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Nail Technician Jobs

All cosmetology programs offer training in manicures and pedicures, and some cosmetologists perform these services in conjunction with hair-related services, while others choose to specialize in nails.

Cosmetologists who specialize in nails are sometimes called "nail technicians." They work exclusively on nails, and offer manicures, pedicures, polish changes, nail art, and artificial nails, sometimes called "nail extensions" to their clients.

The services of a skilled nail tech are always in high demand. Not only is the service relaxing for the client, but it can also be somewhat difficult for them to perform the services on themselves (think of painting the nails on your right hand with your left hand!) so they are usually more than willing to pay for a good manicure or pedicure in a salon or spa.

Manicures typically consist of shaping the nails, soaking the client's hands to soften the skin so that the cuticles can be pushed back, massaging the client's hands and arms with a moisturizing cream or lotion, and painting the nails with nail polish. For clients with extremely dry, calloused hands, a cosmetologist may recommend specialized services such as a paraffin treatment. Here are the basic steps included in a paraffin treatment:

First, a sanitizing agent is applied to the client's hands, fingers and wrists to remove all surface bacteria. Skin, nail, or aromatherapy oil is then massaged into the client's hands, fingers and wrists, and each hand is dipped gently and slowly into the warm paraffin, held for an instant, and removed. The wax is allowed to 'set', then dipped again, repeating several times. Each hand is then wrapped with a plastic liner, covered with a terrycloth glove, and the paraffin is allowed to remain on the hands for five minutes.

Nail Technician at WorkNail Technician at Work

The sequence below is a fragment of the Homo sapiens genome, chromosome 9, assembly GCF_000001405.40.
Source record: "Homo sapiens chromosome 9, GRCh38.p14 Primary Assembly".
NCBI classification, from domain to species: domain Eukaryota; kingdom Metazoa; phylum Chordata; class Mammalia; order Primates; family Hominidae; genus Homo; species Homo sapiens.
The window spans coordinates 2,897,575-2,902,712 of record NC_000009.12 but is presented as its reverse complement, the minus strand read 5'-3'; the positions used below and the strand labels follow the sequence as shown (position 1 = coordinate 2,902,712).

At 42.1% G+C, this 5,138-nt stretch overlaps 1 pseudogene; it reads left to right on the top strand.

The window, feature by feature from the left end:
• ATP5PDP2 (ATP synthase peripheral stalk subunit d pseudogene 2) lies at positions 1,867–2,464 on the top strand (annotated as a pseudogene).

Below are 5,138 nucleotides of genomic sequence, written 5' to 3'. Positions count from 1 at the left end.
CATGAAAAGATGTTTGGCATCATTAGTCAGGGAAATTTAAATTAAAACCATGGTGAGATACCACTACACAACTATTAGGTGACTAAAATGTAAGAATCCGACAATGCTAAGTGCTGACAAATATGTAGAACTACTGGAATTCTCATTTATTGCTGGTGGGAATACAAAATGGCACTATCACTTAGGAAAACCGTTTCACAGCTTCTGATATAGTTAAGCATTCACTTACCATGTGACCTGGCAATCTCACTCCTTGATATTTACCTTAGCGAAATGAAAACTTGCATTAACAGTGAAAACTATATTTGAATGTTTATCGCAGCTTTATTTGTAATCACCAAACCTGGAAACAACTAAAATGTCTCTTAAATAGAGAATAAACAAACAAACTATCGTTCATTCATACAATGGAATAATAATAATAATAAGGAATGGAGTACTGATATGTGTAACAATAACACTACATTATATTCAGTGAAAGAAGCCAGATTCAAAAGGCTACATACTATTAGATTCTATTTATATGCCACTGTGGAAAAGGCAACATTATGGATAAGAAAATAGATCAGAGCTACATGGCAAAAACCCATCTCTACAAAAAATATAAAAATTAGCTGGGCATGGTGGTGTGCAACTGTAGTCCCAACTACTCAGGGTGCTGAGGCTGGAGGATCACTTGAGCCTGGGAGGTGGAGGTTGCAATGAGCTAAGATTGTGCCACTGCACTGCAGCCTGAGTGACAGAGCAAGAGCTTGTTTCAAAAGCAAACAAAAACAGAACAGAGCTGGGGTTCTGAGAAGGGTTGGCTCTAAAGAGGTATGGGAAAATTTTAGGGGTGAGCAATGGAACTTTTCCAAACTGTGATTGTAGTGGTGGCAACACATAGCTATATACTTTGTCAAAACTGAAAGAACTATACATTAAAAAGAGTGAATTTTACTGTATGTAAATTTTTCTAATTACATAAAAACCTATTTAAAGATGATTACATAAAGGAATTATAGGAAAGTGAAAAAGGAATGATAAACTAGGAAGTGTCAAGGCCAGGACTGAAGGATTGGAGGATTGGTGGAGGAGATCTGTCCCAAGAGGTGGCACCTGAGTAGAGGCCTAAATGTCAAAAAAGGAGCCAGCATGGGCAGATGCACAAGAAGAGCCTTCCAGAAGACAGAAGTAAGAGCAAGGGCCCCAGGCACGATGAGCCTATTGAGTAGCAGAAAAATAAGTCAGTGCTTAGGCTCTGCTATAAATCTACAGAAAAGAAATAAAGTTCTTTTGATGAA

After the terrycloth gloves, the plastic liner, and the remaining paraffin are removed, the client is left with soft, smooth hands. A very popular and pampering service!

Pedicures follow roughly the same sequence as a manicure, but the work is done on the client's feet. The popularity of sandals and open-toed shoes and the decrease in the popularity of hosiery have greatly increased the demand for pedicures. For the ultimate in pampering and comfort, many salons and spas have special pedicure chairs with built-in heated back massagers.

Nail technicians who are especially artistic may choose to specialize in nail art, which can involve anything from several polish colors, decals and nail accessories that are adhered to the nails, and even air-brushing to create special effects. While these services were once requested for special occasions, many clients now wear nail art regularly, creating yet another opportunity for the resourceful, creative cosmetologist who enjoys working with nails.

Artificial nails, acrylic nails, or "nail extensions," are also available to clients who do not have long, strong, natural nails, or just do not want to wait for them to grow! Cosmetologists who perform nail extensions have usually taken specialized classes in applying and maintaining artificial nails.

The development of new materials and application techniques are making nail extensions easier to wear and more popular with clients.

Nail techs who work with artificial nails use materials such as fiberglass, silk, acrylic, and gel, which make nail extensions lighter, stronger, and more natural looking. Although artificial nails may not survive especially harsh work environments and unlimited abuse, they are very durable for everyday wear (although a good nail technician will usually advise their nail clients to wear gloves when doing housework or gardening!) and last anywhere from three to six months, depending upon the rate of growth of the client's natural nails. The area nearest to the cuticle where the nail grows needs to be "filled" every two weeks or so to blend in the growth, keep the nail extensions strong, and prevent fungal infections which can occur if dirt and bacteria get between the natural nail and the extension.

Cosmetologists who specialize in nail extensions have several things in common: extensive training, a steady hand, lots of practice, and steady clients needing "filling," a new set of nails, or replacement of a broken tip. The high-maintenance nature of nail extensions and the clients who wear them keep a nail tech's schedule full, which is why many cosmetologists choose to specialize in this service.

As with all the services performed by cosmetologists, it is important for nail technicians to take as many continuing education classes in new products and techniques as they can. By staying educated, they will keep their skills sharp and be able to bring fresh and new ideas to their clients.

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